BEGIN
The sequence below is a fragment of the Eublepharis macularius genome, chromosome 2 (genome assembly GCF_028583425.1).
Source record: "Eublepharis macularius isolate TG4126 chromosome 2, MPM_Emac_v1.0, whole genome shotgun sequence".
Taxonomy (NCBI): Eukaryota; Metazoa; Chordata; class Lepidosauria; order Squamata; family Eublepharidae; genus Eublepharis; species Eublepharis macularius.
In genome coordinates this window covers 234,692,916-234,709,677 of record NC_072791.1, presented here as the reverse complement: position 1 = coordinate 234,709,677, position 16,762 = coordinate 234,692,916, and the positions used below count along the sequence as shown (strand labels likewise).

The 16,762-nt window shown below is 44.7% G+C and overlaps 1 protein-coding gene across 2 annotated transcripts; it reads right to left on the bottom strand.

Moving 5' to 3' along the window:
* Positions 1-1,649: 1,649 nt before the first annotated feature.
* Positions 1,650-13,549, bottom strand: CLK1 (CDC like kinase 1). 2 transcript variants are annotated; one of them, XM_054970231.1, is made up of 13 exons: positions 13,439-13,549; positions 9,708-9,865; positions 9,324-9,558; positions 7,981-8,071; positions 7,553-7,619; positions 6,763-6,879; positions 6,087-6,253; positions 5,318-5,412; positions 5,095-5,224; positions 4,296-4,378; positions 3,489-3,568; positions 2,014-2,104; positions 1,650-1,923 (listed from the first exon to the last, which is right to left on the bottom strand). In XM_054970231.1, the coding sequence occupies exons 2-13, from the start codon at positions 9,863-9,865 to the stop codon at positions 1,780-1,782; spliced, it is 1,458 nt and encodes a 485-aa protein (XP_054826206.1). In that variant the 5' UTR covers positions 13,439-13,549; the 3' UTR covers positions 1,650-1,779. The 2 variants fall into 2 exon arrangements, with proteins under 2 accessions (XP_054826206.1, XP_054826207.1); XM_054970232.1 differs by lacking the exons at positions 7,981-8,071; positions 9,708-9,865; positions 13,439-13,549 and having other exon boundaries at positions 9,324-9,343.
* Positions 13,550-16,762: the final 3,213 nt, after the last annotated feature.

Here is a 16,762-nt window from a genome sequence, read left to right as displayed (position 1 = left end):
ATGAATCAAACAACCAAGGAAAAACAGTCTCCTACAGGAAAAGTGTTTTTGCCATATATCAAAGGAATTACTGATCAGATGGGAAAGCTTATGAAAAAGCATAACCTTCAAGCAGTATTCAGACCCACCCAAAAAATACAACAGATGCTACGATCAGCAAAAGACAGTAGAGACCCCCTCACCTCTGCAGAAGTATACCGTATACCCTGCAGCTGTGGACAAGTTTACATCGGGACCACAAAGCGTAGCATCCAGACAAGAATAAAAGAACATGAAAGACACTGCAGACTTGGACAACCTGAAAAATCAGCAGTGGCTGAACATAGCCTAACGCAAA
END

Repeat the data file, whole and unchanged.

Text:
The sequence below is a fragment of the Eublepharis macularius genome, chromosome 2 (genome assembly GCF_028583425.1).
Source record: "Eublepharis macularius isolate TG4126 chromosome 2, MPM_Emac_v1.0, whole genome shotgun sequence".
Taxonomy (NCBI): Eukaryota; Metazoa; Chordata; class Lepidosauria; order Squamata; family Eublepharidae; genus Eublepharis; species Eublepharis macularius.
In genome coordinates this window covers 234,692,916-234,709,677 of record NC_072791.1, presented here as the reverse complement: position 1 = coordinate 234,709,677, position 16,762 = coordinate 234,692,916, and the positions used below count along the sequence as shown (strand labels likewise).

The 16,762-nt window shown below is 44.7% G+C and overlaps 1 protein-coding gene across 2 annotated transcripts; it reads right to left on the bottom strand.

Moving 5' to 3' along the window:
* Positions 1-1,649: 1,649 nt before the first annotated feature.
* Positions 1,650-13,549, bottom strand: CLK1 (CDC like kinase 1). 2 transcript variants are annotated; one of them, XM_054970231.1, is made up of 13 exons: positions 13,439-13,549; positions 9,708-9,865; positions 9,324-9,558; positions 7,981-8,071; positions 7,553-7,619; positions 6,763-6,879; positions 6,087-6,253; positions 5,318-5,412; positions 5,095-5,224; positions 4,296-4,378; positions 3,489-3,568; positions 2,014-2,104; positions 1,650-1,923 (listed from the first exon to the last, which is right to left on the bottom strand). In XM_054970231.1, the coding sequence occupies exons 2-13, from the start codon at positions 9,863-9,865 to the stop codon at positions 1,780-1,782; spliced, it is 1,458 nt and encodes a 485-aa protein (XP_054826206.1). In that variant the 5' UTR covers positions 13,439-13,549; the 3' UTR covers positions 1,650-1,779. The 2 variants fall into 2 exon arrangements, with proteins under 2 accessions (XP_054826206.1, XP_054826207.1); XM_054970232.1 differs by lacking the exons at positions 7,981-8,071; positions 9,708-9,865; positions 13,439-13,549 and having other exon boundaries at positions 9,324-9,343.
* Positions 13,550-16,762: the final 3,213 nt, after the last annotated feature.

Here is a 16,762-nt window from a genome sequence, read left to right as displayed (position 1 = left end):
ATGAATCAAACAACCAAGGAAAAACAGTCTCCTACAGGAAAAGTGTTTTTGCCATATATCAAAGGAATTACTGATCAGATGGGAAAGCTTATGAAAAAGCATAACCTTCAAGCAGTATTCAGACCCACCCAAAAAATACAACAGATGCTACGATCAGCAAAAGACAGTAGAGACCCCCTCACCTCTGCAGAAGTATACCGTATACCCTGCAGCTGTGGACAAGTTTACATCGGGACCACAAAGCGTAGCATCCAGACAAGAATAAAAGAACATGAAAGACACTGCAGACTTGGACAACCTGAAAAATCAGCAGTGGCTGAACATAGCCTAACGCAAA